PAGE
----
Yesterday before the 4:30 Mass I was contentedly doing my prayers in front of the tabernacle when I heard someone talking out loud in the back of the church. It was a homeless man, and I gave thanks that homeless men feel welcome in our church, even though he was irritating me. On the steps after Mass two nice parishioners were welcoming me to the parish and out comes our homeless man. He was covered in filthy dreadlocks, dressed in stinking rags, and beaming the most radiant smile I’ve seen since Mother Teresa. Both parishioners knew him—“he’s been coming here for years,” they said—but neither knew his name. I went over to him to ask his name. “Myron,” he smiled. “That’s the name my mother gave me.” The name means sweet oil in Greek, as in “myrrh,” and I told him so. “That’s what my mother named me,” he repeated with a smile.
The stench of poverty
The man’s name was Myron, meaning “the anointed one,” the one who bears the fragrance of perfumed oil. The Hebrew for Myron is Mashiach, which became Christus in Greek. The Messiah Jesus Christ is the eternally Anointed One, bringing the fragrance of healing oil to the world. What about our San Francisco Myron? He is not sweet smelling. And yet his smile healed me. He is certainly an outcast, one of the city’s many street people, psychologically imbalanced, thrown away and forgotten. We see him every Sunday, we don’t know his name, and yet his name is an anointing.
The poor anoint us
Among the many truths contained in this famous parable of the Good Samaritan is that the poor anoint us; God saves us from ourselves through his beloved poor, if we take five minutes to acknowledge them. St. Vincent de Paul said that “those who love the poor in life will have nothing to fear in death, as I have seen on many occasions myself.” It is a poverty to ignore the poor, for they are Christ. But seeing God in the poor takes a persevering faith. It takes getting past the wall of stench that rolls off Myron’s neglected body. Mother Teresa once told a young volunteer to wash a dying man. He was almost stifled by a peculiar stench as he washed the man, but soon the smell became fresh and sweet. He described this phenomenon to Mother Teresa afterwards. “What you smelled at first was not his filth,” she told him, “but your own. In washing him, God was washing away your own selfishness, your own sin. That initial stench was you, not him, but God washed it away.”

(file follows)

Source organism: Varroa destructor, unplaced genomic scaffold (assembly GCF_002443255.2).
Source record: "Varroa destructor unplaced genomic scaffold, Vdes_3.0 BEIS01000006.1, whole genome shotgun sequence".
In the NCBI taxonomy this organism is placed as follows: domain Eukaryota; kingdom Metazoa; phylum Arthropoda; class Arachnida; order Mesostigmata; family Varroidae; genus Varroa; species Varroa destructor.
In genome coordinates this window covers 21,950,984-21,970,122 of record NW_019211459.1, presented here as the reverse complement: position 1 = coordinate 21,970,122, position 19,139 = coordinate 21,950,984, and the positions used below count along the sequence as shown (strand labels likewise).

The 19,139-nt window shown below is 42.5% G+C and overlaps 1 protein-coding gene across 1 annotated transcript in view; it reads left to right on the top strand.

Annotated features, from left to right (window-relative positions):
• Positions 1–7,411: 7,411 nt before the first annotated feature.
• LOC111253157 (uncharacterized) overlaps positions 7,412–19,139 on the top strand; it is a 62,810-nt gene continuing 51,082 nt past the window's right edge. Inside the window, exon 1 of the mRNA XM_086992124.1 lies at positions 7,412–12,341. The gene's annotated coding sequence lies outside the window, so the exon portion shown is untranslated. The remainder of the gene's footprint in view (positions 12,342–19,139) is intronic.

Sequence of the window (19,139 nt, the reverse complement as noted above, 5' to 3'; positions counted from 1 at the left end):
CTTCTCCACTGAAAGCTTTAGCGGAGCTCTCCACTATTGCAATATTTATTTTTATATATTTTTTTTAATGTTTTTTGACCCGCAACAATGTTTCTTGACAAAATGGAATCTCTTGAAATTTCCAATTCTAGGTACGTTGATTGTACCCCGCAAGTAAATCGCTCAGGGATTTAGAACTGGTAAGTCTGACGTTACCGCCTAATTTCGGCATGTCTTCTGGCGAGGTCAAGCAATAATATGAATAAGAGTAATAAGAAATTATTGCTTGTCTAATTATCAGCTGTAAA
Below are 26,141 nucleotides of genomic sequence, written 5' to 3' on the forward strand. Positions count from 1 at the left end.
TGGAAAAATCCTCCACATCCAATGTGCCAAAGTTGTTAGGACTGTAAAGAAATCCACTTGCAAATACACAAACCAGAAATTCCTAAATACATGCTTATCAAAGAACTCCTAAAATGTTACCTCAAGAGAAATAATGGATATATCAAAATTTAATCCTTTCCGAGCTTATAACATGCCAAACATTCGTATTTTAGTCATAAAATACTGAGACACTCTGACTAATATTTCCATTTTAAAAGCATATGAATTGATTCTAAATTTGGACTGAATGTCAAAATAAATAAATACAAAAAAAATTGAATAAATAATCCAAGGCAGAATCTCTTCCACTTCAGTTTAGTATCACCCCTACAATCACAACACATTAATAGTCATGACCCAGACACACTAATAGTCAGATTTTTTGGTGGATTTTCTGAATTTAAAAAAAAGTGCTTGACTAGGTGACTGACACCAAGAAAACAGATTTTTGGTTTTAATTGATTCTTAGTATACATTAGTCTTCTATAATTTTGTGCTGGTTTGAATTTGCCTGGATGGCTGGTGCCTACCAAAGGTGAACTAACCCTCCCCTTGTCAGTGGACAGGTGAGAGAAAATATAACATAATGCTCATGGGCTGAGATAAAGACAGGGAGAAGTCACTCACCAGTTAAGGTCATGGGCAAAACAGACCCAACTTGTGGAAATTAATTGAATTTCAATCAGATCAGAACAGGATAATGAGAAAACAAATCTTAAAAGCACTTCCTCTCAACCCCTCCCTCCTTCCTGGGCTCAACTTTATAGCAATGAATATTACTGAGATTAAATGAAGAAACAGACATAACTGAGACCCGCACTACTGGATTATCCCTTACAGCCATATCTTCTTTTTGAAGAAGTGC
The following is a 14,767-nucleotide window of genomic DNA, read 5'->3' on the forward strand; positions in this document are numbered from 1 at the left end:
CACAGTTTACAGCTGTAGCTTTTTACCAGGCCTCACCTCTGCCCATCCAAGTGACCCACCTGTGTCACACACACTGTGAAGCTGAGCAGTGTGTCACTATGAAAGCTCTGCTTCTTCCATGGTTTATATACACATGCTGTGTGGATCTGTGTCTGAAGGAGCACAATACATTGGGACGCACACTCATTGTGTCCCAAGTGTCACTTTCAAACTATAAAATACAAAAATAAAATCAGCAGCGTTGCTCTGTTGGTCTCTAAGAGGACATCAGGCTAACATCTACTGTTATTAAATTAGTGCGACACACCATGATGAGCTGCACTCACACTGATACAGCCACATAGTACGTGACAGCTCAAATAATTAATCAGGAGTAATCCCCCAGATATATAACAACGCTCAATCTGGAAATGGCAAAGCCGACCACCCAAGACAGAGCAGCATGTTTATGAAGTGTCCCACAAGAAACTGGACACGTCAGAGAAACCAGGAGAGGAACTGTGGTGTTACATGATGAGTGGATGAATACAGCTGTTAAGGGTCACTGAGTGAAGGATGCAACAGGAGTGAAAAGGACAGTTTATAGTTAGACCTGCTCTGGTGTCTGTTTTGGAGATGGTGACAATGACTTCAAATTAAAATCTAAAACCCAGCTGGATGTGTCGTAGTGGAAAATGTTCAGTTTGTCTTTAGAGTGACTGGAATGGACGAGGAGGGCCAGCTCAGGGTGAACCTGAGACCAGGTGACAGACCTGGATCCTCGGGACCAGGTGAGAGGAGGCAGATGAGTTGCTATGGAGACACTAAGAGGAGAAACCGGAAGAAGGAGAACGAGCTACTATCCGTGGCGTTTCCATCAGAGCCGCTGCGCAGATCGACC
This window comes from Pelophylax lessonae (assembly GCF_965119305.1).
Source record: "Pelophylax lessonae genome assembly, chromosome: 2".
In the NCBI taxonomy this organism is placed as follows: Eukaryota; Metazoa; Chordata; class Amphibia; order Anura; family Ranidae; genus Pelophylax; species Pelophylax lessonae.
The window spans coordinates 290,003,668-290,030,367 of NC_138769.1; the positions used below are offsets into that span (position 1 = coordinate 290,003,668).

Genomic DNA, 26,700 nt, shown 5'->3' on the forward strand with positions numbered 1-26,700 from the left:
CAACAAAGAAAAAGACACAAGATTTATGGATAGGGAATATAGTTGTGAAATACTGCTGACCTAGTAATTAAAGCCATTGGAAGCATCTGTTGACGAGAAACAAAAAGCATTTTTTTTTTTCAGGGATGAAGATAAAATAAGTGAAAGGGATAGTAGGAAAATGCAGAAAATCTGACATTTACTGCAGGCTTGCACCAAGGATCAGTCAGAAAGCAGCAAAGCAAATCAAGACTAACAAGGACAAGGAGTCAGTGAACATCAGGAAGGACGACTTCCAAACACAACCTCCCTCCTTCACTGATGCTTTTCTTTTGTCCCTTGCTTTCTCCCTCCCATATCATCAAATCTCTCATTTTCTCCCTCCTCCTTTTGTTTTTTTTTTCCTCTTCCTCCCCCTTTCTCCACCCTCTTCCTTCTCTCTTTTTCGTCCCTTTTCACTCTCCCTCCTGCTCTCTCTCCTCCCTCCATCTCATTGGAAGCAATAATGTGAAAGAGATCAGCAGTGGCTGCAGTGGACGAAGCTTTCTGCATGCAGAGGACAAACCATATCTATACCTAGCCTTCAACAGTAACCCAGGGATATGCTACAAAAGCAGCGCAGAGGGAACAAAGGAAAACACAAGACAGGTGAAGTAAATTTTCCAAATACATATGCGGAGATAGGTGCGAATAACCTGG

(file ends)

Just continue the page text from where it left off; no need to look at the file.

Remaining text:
I imagine the Good Samaritan got blood and sweat smeared on him, and perhaps even other bodily execrations, by hauling the helpless broken body of this man onto his own donkey. He let his life be disrupted, his plans changed. God needs to disrupt our lives at times, and he uses the poorest of the poor to do it. There is a kind of blessing, a grace and a joy, that comes only by surrendering to a poor man’s need. We can’t pick up the pieces of every broken person’s life, but if we never stop to help another man, we remain poor ourselves. Jesus’ last words to us in today’s Gospel are “Go and do likewise.” I’m sure you have, and if so, you’ve known the joy of loving Jesus in his distressing disguise of the poorest of the poor.
A Good Mother
How can we be consistent, however, in serving Christ in the poor? By imitating Our Blessed Mother, who took the broken, bloody, sweat-encrusted body of her son from the cross and held it in her arms. Holding tightly onto her hand, we can go to Calvary, like St. John. We can face poverty in others, and poverty in ourselves. The next time God asks you to help a poor person, or even talk to someone you don’t want to talk to, say a Hail Mary, and you will be able to do it.